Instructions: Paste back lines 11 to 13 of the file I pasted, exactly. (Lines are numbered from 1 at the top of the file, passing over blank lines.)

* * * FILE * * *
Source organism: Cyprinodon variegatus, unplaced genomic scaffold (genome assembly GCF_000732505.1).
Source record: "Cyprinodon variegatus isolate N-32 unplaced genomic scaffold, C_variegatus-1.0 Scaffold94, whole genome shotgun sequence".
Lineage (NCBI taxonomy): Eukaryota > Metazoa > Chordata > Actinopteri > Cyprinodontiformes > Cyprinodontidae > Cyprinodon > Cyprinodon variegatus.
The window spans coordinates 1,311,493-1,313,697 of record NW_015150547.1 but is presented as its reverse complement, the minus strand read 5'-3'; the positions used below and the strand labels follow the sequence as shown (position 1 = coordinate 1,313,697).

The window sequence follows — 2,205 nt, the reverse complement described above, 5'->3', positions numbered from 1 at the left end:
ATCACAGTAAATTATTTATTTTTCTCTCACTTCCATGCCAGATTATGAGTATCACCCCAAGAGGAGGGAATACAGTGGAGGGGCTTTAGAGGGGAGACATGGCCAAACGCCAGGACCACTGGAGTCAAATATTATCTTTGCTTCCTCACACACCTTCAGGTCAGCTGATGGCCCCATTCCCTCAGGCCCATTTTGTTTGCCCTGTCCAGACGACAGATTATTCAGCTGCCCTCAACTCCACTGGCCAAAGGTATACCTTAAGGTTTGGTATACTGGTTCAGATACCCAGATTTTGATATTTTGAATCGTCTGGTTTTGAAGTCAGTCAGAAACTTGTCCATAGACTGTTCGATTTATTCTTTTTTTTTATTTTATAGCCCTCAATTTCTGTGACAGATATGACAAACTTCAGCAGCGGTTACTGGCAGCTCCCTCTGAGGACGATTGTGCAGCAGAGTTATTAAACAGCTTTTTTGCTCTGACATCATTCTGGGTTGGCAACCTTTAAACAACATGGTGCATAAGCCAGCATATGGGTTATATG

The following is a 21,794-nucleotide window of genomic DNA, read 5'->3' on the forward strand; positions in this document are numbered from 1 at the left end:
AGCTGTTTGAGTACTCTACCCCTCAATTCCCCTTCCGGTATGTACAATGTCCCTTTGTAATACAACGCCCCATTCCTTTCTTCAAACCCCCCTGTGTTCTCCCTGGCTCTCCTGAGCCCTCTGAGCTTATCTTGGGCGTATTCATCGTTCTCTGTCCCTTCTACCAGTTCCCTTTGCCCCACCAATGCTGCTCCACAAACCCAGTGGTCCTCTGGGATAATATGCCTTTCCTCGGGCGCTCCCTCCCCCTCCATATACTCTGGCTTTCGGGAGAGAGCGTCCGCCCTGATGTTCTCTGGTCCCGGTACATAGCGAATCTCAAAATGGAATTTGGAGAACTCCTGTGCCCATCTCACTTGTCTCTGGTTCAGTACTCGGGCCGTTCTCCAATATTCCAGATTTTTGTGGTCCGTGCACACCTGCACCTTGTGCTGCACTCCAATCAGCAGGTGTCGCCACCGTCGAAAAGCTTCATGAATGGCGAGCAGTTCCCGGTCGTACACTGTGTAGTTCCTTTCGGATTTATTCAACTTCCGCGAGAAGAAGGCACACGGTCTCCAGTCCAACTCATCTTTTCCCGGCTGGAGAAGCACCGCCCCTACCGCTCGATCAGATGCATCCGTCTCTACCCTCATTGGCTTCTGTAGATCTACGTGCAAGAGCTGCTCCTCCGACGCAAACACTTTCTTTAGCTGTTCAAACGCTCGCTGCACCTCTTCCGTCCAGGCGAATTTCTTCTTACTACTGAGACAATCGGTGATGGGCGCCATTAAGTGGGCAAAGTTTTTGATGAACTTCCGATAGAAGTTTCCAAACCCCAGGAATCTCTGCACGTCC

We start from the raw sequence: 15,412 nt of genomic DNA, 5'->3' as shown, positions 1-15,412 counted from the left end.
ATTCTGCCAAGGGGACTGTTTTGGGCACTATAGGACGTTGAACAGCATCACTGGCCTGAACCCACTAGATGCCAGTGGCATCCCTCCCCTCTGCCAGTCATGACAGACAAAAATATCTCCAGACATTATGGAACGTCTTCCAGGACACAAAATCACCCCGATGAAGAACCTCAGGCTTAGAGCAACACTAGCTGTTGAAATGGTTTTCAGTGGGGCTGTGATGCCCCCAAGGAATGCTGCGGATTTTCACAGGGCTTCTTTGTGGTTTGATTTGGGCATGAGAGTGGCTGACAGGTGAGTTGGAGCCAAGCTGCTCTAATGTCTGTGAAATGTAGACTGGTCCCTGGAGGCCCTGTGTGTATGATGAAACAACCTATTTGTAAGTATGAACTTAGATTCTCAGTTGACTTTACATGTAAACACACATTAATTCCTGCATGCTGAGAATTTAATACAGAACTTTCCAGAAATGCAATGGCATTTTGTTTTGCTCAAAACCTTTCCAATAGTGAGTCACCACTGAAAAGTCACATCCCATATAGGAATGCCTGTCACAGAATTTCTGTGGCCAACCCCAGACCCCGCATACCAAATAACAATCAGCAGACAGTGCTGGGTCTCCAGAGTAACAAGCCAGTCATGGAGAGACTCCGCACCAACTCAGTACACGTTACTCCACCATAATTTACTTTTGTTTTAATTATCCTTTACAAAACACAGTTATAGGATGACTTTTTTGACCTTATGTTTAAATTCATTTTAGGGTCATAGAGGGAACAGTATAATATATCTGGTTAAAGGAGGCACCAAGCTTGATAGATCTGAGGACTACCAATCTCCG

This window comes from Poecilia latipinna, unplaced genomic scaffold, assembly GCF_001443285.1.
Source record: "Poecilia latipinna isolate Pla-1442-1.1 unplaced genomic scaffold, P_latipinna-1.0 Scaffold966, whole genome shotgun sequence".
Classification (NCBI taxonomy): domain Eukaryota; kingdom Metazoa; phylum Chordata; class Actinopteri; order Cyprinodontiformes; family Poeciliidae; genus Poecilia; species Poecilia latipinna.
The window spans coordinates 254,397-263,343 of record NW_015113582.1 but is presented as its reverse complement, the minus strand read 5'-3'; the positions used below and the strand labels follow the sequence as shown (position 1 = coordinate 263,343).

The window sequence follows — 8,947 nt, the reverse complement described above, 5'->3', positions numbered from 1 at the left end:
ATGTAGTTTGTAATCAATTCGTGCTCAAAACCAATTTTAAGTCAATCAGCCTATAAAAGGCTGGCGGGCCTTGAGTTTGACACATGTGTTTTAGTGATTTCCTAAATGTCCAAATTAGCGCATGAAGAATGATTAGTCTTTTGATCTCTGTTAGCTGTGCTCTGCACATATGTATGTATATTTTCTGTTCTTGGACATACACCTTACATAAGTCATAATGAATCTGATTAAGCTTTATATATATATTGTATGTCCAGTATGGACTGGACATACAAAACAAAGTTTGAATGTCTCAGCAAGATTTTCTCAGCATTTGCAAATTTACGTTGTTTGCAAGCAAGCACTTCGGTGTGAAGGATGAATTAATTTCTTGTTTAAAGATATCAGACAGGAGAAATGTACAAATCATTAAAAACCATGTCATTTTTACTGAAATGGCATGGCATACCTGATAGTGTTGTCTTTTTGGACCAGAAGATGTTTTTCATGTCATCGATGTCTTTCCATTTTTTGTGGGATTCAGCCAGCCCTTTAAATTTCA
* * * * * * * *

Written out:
This window comes from Poecilia latipinna, unplaced genomic scaffold, assembly GCF_001443285.1.
Source record: "Poecilia latipinna isolate Pla-1442-1.1 unplaced genomic scaffold, P_latipinna-1.0 Scaffold966, whole genome shotgun sequence".
Classification (NCBI taxonomy): domain Eukaryota; kingdom Metazoa; phylum Chordata; class Actinopteri; order Cyprinodontiformes; family Poeciliidae; genus Poecilia; species Poecilia latipinna.